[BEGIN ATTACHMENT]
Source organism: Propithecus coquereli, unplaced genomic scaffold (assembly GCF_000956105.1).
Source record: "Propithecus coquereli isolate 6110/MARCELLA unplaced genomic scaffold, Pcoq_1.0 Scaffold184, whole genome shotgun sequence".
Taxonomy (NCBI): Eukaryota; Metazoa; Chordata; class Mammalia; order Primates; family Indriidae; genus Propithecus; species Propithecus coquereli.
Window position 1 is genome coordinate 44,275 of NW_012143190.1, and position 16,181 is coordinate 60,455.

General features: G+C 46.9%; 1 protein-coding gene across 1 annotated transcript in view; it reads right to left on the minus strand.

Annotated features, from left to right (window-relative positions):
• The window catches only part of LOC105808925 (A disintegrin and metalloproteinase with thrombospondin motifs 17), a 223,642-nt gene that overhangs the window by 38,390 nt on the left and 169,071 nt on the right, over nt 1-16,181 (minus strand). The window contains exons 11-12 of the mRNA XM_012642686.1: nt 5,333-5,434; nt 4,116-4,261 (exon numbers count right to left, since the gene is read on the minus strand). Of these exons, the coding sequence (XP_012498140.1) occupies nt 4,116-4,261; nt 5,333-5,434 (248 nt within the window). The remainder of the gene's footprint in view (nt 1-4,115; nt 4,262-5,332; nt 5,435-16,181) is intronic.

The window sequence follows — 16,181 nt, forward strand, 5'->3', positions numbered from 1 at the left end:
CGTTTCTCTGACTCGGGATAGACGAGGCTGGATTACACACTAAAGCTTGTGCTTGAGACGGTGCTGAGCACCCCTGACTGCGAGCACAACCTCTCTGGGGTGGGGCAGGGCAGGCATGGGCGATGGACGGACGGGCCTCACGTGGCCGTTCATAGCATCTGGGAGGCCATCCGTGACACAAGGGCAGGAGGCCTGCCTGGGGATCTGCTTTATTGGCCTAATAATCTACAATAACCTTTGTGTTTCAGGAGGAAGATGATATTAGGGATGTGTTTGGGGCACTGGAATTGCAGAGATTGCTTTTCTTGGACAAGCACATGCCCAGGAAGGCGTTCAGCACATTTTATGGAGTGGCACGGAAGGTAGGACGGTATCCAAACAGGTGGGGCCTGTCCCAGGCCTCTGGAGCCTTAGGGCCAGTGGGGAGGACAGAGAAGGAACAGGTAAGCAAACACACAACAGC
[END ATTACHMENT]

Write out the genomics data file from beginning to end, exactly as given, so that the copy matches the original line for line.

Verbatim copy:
Source organism: Propithecus coquereli, unplaced genomic scaffold (assembly GCF_000956105.1).
Source record: "Propithecus coquereli isolate 6110/MARCELLA unplaced genomic scaffold, Pcoq_1.0 Scaffold184, whole genome shotgun sequence".
Taxonomy (NCBI): Eukaryota; Metazoa; Chordata; class Mammalia; order Primates; family Indriidae; genus Propithecus; species Propithecus coquereli.
Window position 1 is genome coordinate 44,275 of NW_012143190.1, and position 16,181 is coordinate 60,455.

General features: G+C 46.9%; 1 protein-coding gene across 1 annotated transcript in view; it reads right to left on the minus strand.

Annotated features, from left to right (window-relative positions):
• The window catches only part of LOC105808925 (A disintegrin and metalloproteinase with thrombospondin motifs 17), a 223,642-nt gene that overhangs the window by 38,390 nt on the left and 169,071 nt on the right, over nt 1-16,181 (minus strand). The window contains exons 11-12 of the mRNA XM_012642686.1: nt 5,333-5,434; nt 4,116-4,261 (exon numbers count right to left, since the gene is read on the minus strand). Of these exons, the coding sequence (XP_012498140.1) occupies nt 4,116-4,261; nt 5,333-5,434 (248 nt within the window). The remainder of the gene's footprint in view (nt 1-4,115; nt 4,262-5,332; nt 5,435-16,181) is intronic.

The window sequence follows — 16,181 nt, forward strand, 5'->3', positions numbered from 1 at the left end:
CGTTTCTCTGACTCGGGATAGACGAGGCTGGATTACACACTAAAGCTTGTGCTTGAGACGGTGCTGAGCACCCCTGACTGCGAGCACAACCTCTCTGGGGTGGGGCAGGGCAGGCATGGGCGATGGACGGACGGGCCTCACGTGGCCGTTCATAGCATCTGGGAGGCCATCCGTGACACAAGGGCAGGAGGCCTGCCTGGGGATCTGCTTTATTGGCCTAATAATCTACAATAACCTTTGTGTTTCAGGAGGAAGATGATATTAGGGATGTGTTTGGGGCACTGGAATTGCAGAGATTGCTTTTCTTGGACAAGCACATGCCCAGGAAGGCGTTCAGCACATTTTATGGAGTGGCACGGAAGGTAGGACGGTATCCAAACAGGTGGGGCCTGTCCCAGGCCTCTGGAGCCTTAGGGCCAGTGGGGAGGACAGAGAAGGAACAGGTAAGCAAACACACAACAGC